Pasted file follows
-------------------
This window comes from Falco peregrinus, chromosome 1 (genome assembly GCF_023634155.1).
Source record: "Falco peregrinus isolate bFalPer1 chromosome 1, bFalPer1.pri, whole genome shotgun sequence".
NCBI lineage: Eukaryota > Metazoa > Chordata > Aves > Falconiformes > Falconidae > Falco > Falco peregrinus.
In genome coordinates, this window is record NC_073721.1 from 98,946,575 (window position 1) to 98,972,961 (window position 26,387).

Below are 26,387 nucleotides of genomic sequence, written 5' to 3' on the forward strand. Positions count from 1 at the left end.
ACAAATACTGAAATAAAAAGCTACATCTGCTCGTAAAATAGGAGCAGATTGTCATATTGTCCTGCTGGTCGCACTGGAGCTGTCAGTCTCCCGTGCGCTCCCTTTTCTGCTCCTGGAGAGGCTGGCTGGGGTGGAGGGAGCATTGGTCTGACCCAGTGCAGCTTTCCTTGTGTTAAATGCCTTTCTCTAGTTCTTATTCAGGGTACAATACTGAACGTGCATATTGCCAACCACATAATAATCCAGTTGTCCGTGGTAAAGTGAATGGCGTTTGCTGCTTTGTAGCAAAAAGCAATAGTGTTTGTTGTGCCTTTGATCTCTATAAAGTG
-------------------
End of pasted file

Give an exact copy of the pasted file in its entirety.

This window comes from Falco peregrinus, chromosome 1 (genome assembly GCF_023634155.1).
Source record: "Falco peregrinus isolate bFalPer1 chromosome 1, bFalPer1.pri, whole genome shotgun sequence".
NCBI lineage: Eukaryota > Metazoa > Chordata > Aves > Falconiformes > Falconidae > Falco > Falco peregrinus.
In genome coordinates, this window is record NC_073721.1 from 98,946,575 (window position 1) to 98,972,961 (window position 26,387).

Below are 26,387 nucleotides of genomic sequence, written 5' to 3' on the forward strand. Positions count from 1 at the left end.
ACAAATACTGAAATAAAAAGCTACATCTGCTCGTAAAATAGGAGCAGATTGTCATATTGTCCTGCTGGTCGCACTGGAGCTGTCAGTCTCCCGTGCGCTCCCTTTTCTGCTCCTGGAGAGGCTGGCTGGGGTGGAGGGAGCATTGGTCTGACCCAGTGCAGCTTTCCTTGTGTTAAATGCCTTTCTCTAGTTCTTATTCAGGGTACAATACTGAACGTGCATATTGCCAACCACATAATAATCCAGTTGTCCGTGGTAAAGTGAATGGCGTTTGCTGCTTTGTAGCAAAAAGCAATAGTGTTTGTTGTGCCTTTGATCTCTATAAAGTG